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This question already has an answer here:

I have multiple images of (let's say) a busy street. All taken with the exact same angle, and the people are moving around.

It stands to reason that if I could compare all images and get only "the part that is common to all images", I would have an image of an empty street.

Any thoughts on how this could be achieved?

marked as duplicate by mattdm, Hugo, TFuto, NickM, John Cavan Jan 27 '15 at 18:20

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  • In Photoshop, use "Stack Mode" - see here: photo.stackexchange.com/questions/20953/… – MikeW Jan 10 '15 at 1:49
  • There are a myriad of demonstrations of this on youtube. Photoshop supports this effort through loading a stack, of images and automatically aligning them. – JDługosz Jan 10 '15 at 8:05
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you have two choices

the first method use software (photoshop)

  1. shoot from the same angle using your tripod (preferable) - time laps shoots. or
  2. shoot when you can see the street is clearer as much as possible some shoots.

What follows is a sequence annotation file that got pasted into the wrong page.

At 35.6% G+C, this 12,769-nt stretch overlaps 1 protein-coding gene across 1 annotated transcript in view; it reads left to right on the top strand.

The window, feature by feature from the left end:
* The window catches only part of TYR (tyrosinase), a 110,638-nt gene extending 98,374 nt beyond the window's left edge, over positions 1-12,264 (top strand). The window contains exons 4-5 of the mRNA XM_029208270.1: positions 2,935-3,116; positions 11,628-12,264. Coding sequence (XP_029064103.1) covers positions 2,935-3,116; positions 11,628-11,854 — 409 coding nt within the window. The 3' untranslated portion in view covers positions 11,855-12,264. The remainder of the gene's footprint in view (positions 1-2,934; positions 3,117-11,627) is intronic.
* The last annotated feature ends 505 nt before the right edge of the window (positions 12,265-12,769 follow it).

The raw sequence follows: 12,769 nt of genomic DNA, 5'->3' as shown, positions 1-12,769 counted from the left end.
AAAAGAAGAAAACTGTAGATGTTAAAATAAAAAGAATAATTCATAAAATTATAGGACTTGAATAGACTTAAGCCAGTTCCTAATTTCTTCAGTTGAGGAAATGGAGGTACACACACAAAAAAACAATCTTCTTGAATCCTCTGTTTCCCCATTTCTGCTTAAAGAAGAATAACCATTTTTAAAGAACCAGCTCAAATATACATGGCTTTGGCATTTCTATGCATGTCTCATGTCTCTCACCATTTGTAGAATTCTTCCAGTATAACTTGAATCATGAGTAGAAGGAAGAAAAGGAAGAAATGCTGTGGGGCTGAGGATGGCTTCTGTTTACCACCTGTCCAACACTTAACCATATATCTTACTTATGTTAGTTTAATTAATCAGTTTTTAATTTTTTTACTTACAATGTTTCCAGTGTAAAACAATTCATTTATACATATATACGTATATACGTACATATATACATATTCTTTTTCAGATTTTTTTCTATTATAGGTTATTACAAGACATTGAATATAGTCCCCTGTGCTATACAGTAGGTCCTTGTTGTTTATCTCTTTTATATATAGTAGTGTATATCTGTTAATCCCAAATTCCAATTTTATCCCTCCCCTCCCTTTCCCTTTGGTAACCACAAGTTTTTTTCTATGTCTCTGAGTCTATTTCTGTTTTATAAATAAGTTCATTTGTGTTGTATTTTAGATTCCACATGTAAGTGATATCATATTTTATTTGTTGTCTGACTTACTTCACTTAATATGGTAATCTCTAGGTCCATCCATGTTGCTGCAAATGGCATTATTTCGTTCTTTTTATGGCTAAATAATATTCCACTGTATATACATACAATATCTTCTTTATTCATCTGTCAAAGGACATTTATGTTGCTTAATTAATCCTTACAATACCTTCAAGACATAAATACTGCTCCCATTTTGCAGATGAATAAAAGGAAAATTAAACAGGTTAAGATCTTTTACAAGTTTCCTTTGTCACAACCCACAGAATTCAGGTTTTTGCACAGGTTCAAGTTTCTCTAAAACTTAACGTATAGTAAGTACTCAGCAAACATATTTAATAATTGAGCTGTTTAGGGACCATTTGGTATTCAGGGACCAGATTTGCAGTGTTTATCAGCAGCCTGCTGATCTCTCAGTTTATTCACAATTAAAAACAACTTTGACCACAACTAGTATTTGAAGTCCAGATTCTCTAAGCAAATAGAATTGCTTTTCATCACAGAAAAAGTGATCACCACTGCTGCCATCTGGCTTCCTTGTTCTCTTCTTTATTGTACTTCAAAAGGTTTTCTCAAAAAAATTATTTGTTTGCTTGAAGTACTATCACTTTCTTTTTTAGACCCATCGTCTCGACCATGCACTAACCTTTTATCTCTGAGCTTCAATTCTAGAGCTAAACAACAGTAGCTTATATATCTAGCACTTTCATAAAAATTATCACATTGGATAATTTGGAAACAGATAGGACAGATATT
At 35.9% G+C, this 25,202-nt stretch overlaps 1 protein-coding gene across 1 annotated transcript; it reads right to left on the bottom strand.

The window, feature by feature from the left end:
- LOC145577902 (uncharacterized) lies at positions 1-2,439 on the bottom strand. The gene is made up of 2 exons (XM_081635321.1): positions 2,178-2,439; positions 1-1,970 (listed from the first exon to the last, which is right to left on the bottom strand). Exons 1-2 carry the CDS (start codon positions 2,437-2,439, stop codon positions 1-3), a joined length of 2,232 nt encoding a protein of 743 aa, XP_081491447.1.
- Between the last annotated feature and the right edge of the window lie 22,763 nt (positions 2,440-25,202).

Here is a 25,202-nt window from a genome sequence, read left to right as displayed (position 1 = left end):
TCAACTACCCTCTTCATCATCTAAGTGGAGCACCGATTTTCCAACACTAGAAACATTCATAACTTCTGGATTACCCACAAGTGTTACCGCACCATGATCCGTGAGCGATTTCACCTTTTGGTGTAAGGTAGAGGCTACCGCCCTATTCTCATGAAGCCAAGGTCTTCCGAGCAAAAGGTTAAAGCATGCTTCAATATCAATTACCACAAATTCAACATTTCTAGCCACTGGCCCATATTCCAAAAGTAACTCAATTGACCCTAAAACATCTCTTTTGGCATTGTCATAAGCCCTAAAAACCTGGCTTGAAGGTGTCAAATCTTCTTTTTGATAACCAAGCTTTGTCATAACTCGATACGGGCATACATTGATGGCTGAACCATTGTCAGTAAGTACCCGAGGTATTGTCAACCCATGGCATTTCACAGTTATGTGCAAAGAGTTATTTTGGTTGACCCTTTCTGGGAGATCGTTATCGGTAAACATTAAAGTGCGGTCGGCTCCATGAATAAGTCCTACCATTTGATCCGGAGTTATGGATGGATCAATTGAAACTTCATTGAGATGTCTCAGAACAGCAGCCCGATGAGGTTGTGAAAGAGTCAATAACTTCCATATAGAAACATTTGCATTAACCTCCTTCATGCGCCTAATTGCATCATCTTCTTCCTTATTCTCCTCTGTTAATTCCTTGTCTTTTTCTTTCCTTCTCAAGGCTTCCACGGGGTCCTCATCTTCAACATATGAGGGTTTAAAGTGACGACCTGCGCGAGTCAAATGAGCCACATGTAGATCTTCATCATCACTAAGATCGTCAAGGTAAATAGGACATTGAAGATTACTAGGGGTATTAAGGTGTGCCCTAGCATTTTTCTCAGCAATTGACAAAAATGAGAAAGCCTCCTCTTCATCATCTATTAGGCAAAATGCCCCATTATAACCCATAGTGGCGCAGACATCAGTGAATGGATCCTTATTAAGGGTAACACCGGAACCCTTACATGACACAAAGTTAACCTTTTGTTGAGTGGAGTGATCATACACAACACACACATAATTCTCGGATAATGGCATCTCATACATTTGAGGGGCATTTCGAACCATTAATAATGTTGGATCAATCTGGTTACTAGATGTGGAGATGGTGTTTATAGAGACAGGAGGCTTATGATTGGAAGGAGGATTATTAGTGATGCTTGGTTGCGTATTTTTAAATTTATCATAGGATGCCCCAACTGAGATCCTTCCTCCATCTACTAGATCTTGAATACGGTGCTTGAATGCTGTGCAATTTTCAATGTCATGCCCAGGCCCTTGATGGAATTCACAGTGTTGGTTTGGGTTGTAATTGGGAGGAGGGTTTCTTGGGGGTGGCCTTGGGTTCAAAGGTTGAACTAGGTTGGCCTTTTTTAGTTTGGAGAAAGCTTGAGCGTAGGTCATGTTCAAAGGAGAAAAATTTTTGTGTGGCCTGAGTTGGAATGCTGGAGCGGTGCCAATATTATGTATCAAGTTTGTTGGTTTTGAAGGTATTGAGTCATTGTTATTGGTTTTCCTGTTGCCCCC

3. now combine all your shoots in photoshop using Auto-align and median tool.

for more information please see that video https://www.youtube.com/watch?v=-Ck62S7lrPA

The second method is to use your camera with a long exposure using your tripod and a suitable ND filter depending on how long you expose and the light intensity of your scene. some do it using a square glass holder with a dark glass.

for more please see that video https://www.youtube.com/watch?v=T24_uq0AY6o

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You can use StarStaX to average the pictures if you want. It has a lot simpler interface than Photoshop (and is free!) for that kind of task.

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